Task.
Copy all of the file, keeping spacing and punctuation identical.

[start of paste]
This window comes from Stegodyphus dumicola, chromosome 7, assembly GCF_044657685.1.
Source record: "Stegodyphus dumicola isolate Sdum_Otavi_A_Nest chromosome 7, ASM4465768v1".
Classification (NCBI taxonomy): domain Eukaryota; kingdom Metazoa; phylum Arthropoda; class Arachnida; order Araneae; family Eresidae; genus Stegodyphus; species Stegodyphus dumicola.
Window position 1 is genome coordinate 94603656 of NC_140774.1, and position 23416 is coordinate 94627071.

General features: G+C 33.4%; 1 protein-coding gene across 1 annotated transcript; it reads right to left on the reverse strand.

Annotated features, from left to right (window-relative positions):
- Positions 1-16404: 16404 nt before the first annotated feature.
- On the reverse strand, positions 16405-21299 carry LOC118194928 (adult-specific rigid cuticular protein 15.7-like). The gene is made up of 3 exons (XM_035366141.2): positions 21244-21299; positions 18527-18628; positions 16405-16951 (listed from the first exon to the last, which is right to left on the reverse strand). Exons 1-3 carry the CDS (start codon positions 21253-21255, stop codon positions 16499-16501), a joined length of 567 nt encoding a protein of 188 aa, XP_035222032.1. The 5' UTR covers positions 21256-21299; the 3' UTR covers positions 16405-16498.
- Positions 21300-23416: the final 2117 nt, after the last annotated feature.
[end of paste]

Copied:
This window comes from Stegodyphus dumicola, chromosome 7, assembly GCF_044657685.1.
Source record: "Stegodyphus dumicola isolate Sdum_Otavi_A_Nest chromosome 7, ASM4465768v1".
Classification (NCBI taxonomy): domain Eukaryota; kingdom Metazoa; phylum Arthropoda; class Arachnida; order Araneae; family Eresidae; genus Stegodyphus; species Stegodyphus dumicola.
Window position 1 is genome coordinate 94603656 of NC_140774.1, and position 23416 is coordinate 94627071.

General features: G+C 33.4%; 1 protein-coding gene across 1 annotated transcript; it reads right to left on the reverse strand.

Annotated features, from left to right (window-relative positions):
- Positions 1-16404: 16404 nt before the first annotated feature.
- On the reverse strand, positions 16405-21299 carry LOC118194928 (adult-specific rigid cuticular protein 15.7-like). The gene is made up of 3 exons (XM_035366141.2): positions 21244-21299; positions 18527-18628; positions 16405-16951 (listed from the first exon to the last, which is right to left on the reverse strand). Exons 1-3 carry the CDS (start codon positions 21253-21255, stop codon positions 16499-16501), a joined length of 567 nt encoding a protein of 188 aa, XP_035222032.1. The 5' UTR covers positions 21256-21299; the 3' UTR covers positions 16405-16498.
- Positions 21300-23416: the final 2117 nt, after the last annotated feature.